House passage of a bill (HR-1293) to require fuller accounting of official time could prove to be an opening for a broader fight over the role of unions in the federal workplace.
Labor-management issues have been a back-burner item in the early months of a year in which the White House and both chambers of Congress are controlled by Republicans, some of whom are highly critical of the union role in the federal workplace. It was widely expected that by now, for example, the Trump administration would have canceled a labor-management council started by the Obama administration to give unions a greater role in workplace decisions before they are finalized, and to encourage management to be more cooperative with unions; President Bush had quickly abolished a similar council created by President Clinton. However, the current administration has remained silent, taking no action against the council–although not holding or scheduling any further meetings, either.
Further, in imposing a general hiring freeze, later rescinded, and in requiring agencies to produce reorganization plans, the administration told agencies to comply with any bargaining requirements–although it did not provide for an explicit union role.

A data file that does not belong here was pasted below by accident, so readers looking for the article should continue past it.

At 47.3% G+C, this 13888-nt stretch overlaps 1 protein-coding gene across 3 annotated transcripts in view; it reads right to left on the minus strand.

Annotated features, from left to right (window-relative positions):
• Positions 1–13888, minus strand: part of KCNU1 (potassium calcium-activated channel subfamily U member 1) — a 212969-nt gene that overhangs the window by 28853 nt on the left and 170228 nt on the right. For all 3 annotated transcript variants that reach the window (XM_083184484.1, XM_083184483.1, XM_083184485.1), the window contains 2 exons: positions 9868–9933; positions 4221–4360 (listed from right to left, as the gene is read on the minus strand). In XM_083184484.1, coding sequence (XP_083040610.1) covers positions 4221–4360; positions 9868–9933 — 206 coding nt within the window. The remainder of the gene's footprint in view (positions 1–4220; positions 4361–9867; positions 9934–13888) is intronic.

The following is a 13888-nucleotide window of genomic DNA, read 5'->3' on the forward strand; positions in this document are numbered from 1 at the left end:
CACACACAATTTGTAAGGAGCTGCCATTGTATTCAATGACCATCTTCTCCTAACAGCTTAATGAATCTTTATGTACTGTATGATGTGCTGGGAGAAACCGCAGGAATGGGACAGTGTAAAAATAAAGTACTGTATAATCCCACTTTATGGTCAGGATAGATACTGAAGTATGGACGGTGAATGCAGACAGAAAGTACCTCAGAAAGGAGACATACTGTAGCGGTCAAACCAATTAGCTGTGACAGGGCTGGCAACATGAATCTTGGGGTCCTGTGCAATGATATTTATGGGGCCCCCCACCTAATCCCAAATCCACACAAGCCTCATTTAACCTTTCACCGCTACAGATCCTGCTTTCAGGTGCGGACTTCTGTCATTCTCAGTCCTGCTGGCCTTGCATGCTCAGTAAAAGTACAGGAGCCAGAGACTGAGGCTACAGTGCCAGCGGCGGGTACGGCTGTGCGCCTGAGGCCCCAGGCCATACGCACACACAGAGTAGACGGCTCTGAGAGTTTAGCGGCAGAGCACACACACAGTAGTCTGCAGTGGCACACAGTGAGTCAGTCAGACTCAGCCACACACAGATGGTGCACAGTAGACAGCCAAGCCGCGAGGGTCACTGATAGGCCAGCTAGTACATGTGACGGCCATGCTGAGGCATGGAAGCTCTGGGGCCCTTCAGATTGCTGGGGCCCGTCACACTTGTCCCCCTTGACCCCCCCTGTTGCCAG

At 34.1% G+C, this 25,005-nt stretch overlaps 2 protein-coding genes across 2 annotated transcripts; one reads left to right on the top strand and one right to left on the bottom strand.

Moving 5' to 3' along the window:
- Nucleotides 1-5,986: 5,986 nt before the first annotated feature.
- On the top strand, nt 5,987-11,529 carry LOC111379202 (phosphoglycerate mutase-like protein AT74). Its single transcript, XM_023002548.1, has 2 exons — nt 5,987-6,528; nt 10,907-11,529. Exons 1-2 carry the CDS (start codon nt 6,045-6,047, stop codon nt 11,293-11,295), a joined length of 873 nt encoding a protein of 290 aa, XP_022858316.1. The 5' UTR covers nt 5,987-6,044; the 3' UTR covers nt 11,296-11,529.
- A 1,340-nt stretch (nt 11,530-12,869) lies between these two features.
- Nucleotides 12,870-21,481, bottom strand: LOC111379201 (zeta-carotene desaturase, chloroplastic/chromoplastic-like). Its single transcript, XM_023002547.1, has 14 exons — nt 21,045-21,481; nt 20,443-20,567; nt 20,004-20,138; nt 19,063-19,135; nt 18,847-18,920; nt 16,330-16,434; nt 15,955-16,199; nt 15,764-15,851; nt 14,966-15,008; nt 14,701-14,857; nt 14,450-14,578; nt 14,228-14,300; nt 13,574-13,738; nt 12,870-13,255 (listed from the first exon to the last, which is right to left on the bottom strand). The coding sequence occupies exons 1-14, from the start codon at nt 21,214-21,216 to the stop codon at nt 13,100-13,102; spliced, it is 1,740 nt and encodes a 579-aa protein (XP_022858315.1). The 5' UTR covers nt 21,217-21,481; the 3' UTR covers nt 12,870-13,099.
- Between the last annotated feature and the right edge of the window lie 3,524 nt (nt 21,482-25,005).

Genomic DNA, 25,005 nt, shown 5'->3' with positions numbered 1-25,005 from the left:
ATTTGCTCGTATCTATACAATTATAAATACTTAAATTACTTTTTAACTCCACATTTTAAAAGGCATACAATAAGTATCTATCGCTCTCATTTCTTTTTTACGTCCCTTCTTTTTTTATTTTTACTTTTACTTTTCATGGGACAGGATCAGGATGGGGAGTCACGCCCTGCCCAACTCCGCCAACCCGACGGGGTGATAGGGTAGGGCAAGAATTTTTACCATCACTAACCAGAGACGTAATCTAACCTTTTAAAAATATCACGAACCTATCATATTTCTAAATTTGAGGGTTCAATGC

However, official time, which allows the use of official duty time for certain union-related responsibilities, has proven to be a more testy issue. During the Obama administration, some Republicans on Capitol Hill pushed OPM to compile and release those numbers regularly. OPM under Obama didn’t put out a report after 2014, though. Under the Trump administration, it issued one within two months.
Some Republicans have pressed to limit or even eliminate official time, arguing that federal employees should be spending all their time on official duties. Unions in turn argue that such time was authorized by the Civil Service Reform Act as a tradeoff for their obligation to represent all bargaining unit members, whether or not they pay dues to the union.
Greater reporting on the practice is seen by both sides as a potential first step toward restrictions. Other bills currently pending include HR-1364, to make days spent on more than 80 percent official time not creditable toward a federal annuity computation; and HR-1461 to prohibit any VA employee from being on official time more than 50 percent of the time, prohibit physicians and dentists from being on official time at all, and to bar other employees involved with direct patient care or who are paid at the GS-13 rate or higher from being on it more than 25 percent.